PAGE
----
• The Spaniards were detested because of the ferocious cruelty with which they had driven the Moors from Spain under Ferdinand and Isabella, and the Portuguese because of the arrogance and brutality of their military colonists in the fortified trading stations of the west coast.
  • It is to be supposed that these new regions offered themselves to the Miocene Ungulates, as South America and Australia offered themselves to the cattle, sheep, and horses of modern colonists.
  • At Adana (where are the German irrigation works) the German-Turkish Society has opened a German school of 300, while, reciprocally, courses in Turkish have been organised at Berlin for the sake of future German colonists.
  • The unhappy Protestant colonists were absolutely guiltless in the matter.
  • France has founded in Tunis a colony, in which to-day there are, excluding soldiers and officials, about 25,000 genuine French colonists: just the number by which the French population in Francethe real Franceis diminishing every six months!
  • To give an idea of the personal labour early settlers are obliged to undergo, I may mention that we found Mr. Bland, the most wealthy colonist in Western Australia, engaged in holding the plough.
  • And thus it was; masters of the treasure, Rua and his friends showed so little decency in the partition that the principal colonists, ashamed and disgusted, perceiving the immense distance that existed between Vasco Nuñez and these people, seized the heads of the sedition, secured them, and called back Balboa, whose authority and government they were anxious again to recognize.
  • But, at first, the cry went forth that the battle had been of two against one; and that even the simple-minded colonists set down as somewhat cowardly.
  • Mr. Woods, though a native colonist, is an Old England parson, and he has so many popish ways about him, that I am under considerable concern of mind" concern, of itself, was not sufficiently emphatic for one of Joel's sensitive feelings"I am under considerable concern of mind about the children.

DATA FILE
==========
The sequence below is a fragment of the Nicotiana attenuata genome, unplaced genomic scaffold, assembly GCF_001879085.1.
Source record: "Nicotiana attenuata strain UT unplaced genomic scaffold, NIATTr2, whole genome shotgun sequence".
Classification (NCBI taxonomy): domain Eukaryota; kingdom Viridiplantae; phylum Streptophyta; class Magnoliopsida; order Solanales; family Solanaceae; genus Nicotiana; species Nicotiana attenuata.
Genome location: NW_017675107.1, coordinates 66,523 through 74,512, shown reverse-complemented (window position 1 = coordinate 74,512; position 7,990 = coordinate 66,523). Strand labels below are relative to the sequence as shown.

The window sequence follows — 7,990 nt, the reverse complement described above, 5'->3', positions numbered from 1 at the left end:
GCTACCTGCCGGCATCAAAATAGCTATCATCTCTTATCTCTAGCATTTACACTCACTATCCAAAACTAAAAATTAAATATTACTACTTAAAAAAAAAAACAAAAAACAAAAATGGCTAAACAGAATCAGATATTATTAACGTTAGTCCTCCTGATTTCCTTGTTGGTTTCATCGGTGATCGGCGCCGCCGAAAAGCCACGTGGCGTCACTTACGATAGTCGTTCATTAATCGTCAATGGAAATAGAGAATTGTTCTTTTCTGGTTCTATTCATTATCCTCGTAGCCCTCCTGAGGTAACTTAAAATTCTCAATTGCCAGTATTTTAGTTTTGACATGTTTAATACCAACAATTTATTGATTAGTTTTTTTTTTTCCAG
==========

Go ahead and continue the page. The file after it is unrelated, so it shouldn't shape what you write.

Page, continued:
• Unlike the Northern colonists, the Southern ones left little record of themselves.
  • Is it not the case, for instance, that on many unpleasant occasions, such as repudiation of public debts, filibustering raids and so on, the English have often reminded the North Americans of their descent from English penal colonists?
  • Hers was a work of real utility, because, amidst a singular medley of classical lore, borrowed from Lemprière's Dictionary, interwoven with details regulating the charges in washing-bills at Sorrento and Naples, and an elaborate theory on the origin of Devonshire Cream, in which she proves that it was brought by Phoenician colonists from Asia Minor into the West of England, it contained much practical information gathered on the spot.
  • Heretofore, whenever he went to the States he was commissioned by that gentleman's family, to purchase a long list of expensive articles, which the poor colonists were seldom able to buy; and he generally returned to them richly laden with goods, purchased with, money given to the poor, sick, and destitute in the colony.
  • The Milesians, the De Dananns, and other pre-Christian colonists were musical.
  • Fraser was leading a recon in force against the rebellious colonists at Bemis Heights in New York.
  • All these counties sent representatives to the North Carolina legislature, at Hillsborough; but they found that body little disposed to consider the needs of the remote western colonists.
  • Then blazed forth indignation from every part of America, and the resolute Colonists set themselves to nullify the tax laws by refraining from all taxable transactions.
  • SYBARIS, an ancient city of Magna Græcia, on the Gulf of Tarentum, flourished in the 17th century B.C., but in 510 B.C. was captured and totally obliterated by the rival colonists of Crotona; at the height of its prosperity the luxury and voluptuousness of the inhabitants was such as to become a byword throughout the ancient world, and henceforth a Sybaris city is a city of luxurious indulgence, and Sybarite a devotee of pleasure.
  • Within his belt of trees the colonist, secure from the prevailing winds, would plant a garden to rival your gardens of the South'primus vere rosam atque autumno carpere Poma.'
  • Powhattan, Pocahontas, and the others without pantaloons and petticoats, were really more serviceable colonists.
  • Thus from purely economic considerations the sophisticated European colonists of the sixteenth and seventeenth centuries involved themselves and their descendants, with the connivance of their home governments, in the toils of a system which on the one hand had served their remote forbears with good effect, but which on the other hand civilized peoples had long and almost universally discarded as an incubus.
  • His office was abolished, and for seven years the southern colonists did very well without a judge.
  • I seemed to see, toiling up the peninsula, a little band of foot-sore travelers, the leathern-clad soldiers on the alert for hostile Indians, the brown-robed friars encouraging the women and children, and the sturdy colonists bringing up the rear with their flocks and herds.
  • The old Sullanian colonists were treated with great severity, and many of them and their children were expelled from their lands, and were thus punished for the cruelty which they or their fathers had committed against the inhabitants of the municipia.